Wednesday morning, he was the same. Not his old self, but not great. He didn’t eat much, if anything. He was still half the size or less of his brothers and sisters, just two or three ounces. Around midday, my wife noticed he wasn’t responding to her attempts to feed him or offer physical affection. Worried and tearful, she took him to the vet immediately, though we already had a follow-up appointment that afternoon for the litter. When she arrived, the doctor examined the little guy and determined that he was suffering from what’s known as Fading Kitten Syndrome. Essentially, living was becoming too much of a fight for the little boy, and there was precious little to be done. He was already unresponsive and uninterested in food, and his heart rate was drastically lower than what it should have been. Seizures would be next. The last thing my wife or I would ever do would be to cause harm to an animal, especially one as vulnerable, confused, and innocent as this one. My wife agreed with the vet’s recommended course of action, and we allowed our little man to be put to sleep.
He was just shy of three weeks old. We knew when we took the litter in that their odds of survival were small and wavering, and that the little one would have the toughest road to walk. We prepared ourselves in the abstract for the possibility that at least one of these five helpless creatures might not survive. People asked us for pictures of the litter, but my wife and I didn’t take any. We didn’t even discuss it with each other: we simply knew that we wouldn’t be able to bear looking at the photos if things took a turn for the worse. Our little guy left us just five days after we met him, but we gave him the best home we could in that time. We gave him a warm bed, and food, and we tried to give him every chance at life we could. Mostly we just loved him. His time here was short, and it’s likely that he wouldn’t have made it even if he’d had his mother around. But we loved him anyway. We gave him a place to sleep and be happy, to eat and rest with his brothers and sisters, to try and find a way to fight. That he couldn’t isn’t a failure on his part, or ours. It’s just what had to be.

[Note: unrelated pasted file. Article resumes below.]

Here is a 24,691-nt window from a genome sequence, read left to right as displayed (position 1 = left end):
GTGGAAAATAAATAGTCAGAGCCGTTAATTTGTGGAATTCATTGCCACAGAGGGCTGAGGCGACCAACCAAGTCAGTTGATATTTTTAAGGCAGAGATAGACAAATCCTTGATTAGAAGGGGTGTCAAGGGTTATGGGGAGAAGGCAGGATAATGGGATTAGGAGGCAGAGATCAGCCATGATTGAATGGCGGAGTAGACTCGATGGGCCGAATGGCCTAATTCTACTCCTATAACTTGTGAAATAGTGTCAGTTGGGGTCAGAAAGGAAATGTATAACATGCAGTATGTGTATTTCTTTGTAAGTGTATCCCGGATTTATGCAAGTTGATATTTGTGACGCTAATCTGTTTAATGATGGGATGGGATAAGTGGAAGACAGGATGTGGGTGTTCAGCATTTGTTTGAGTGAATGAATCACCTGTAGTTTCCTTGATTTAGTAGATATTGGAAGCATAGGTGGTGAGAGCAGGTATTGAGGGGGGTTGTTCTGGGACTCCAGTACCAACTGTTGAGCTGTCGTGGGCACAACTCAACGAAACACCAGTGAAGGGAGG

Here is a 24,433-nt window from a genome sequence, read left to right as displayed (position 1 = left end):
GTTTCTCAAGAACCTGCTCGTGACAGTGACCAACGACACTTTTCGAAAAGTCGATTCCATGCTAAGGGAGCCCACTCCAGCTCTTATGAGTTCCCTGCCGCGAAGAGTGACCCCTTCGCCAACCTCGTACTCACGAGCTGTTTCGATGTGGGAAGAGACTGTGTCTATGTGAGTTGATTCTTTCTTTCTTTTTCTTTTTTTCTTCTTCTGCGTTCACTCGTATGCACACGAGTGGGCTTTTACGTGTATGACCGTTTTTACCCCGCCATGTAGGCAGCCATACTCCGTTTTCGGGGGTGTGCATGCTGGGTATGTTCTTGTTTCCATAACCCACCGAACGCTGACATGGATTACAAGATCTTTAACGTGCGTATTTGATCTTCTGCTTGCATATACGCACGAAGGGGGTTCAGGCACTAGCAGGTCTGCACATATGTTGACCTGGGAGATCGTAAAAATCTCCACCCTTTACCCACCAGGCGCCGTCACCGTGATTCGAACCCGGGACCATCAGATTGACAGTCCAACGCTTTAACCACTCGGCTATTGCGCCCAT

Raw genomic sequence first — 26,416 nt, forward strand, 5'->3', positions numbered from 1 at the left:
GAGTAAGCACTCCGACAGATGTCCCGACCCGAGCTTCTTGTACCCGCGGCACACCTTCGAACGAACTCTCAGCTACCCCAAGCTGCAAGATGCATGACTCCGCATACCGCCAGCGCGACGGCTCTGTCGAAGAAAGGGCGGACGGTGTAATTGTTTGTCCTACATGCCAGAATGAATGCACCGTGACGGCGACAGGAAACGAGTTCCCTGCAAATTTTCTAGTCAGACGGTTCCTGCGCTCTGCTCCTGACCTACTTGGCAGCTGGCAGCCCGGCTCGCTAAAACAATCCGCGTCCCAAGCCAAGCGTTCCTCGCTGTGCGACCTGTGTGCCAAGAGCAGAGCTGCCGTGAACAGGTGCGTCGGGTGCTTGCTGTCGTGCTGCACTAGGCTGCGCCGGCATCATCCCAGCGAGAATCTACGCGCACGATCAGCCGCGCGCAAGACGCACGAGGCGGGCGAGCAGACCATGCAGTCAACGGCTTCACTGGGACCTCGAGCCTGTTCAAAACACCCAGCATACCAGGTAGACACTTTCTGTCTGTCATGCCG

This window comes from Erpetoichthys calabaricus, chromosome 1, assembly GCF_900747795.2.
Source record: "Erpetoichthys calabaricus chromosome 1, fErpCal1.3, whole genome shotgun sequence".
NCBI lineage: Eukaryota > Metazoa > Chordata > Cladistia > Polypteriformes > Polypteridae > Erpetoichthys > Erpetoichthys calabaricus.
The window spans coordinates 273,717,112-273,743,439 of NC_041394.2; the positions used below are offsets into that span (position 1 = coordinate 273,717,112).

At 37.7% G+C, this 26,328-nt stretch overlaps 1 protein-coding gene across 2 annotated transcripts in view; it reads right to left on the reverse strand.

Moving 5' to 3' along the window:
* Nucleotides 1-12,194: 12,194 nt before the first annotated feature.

I think about how he came to us, and about how someone threw him away. Some days I want to find his former owner and howl at them about their recklessness and ignorance, about their total disregard for the safety of their own pet and the children it had, about what kind of empty freak they must be to have such little respect for life. Other days I remind myself I don’t know where he came from, and that maybe whoever used to have him regrets not being more responsible, and that I should be grateful they were at least thoughtful enough to leave him and his siblings outside a church where people would likely find them. I don’t know. I don’t know how to feel about that person, and I try not to think about them. Instead, I think about our little guy, our brave boy, our little warrior, our tender man who tried so hard to live and who wanted so badly to make it, and who, in the end, slipped away. We loved him, and I hope so much we made him feel better for just a few days. How we loved him.
He never even opened his eyes.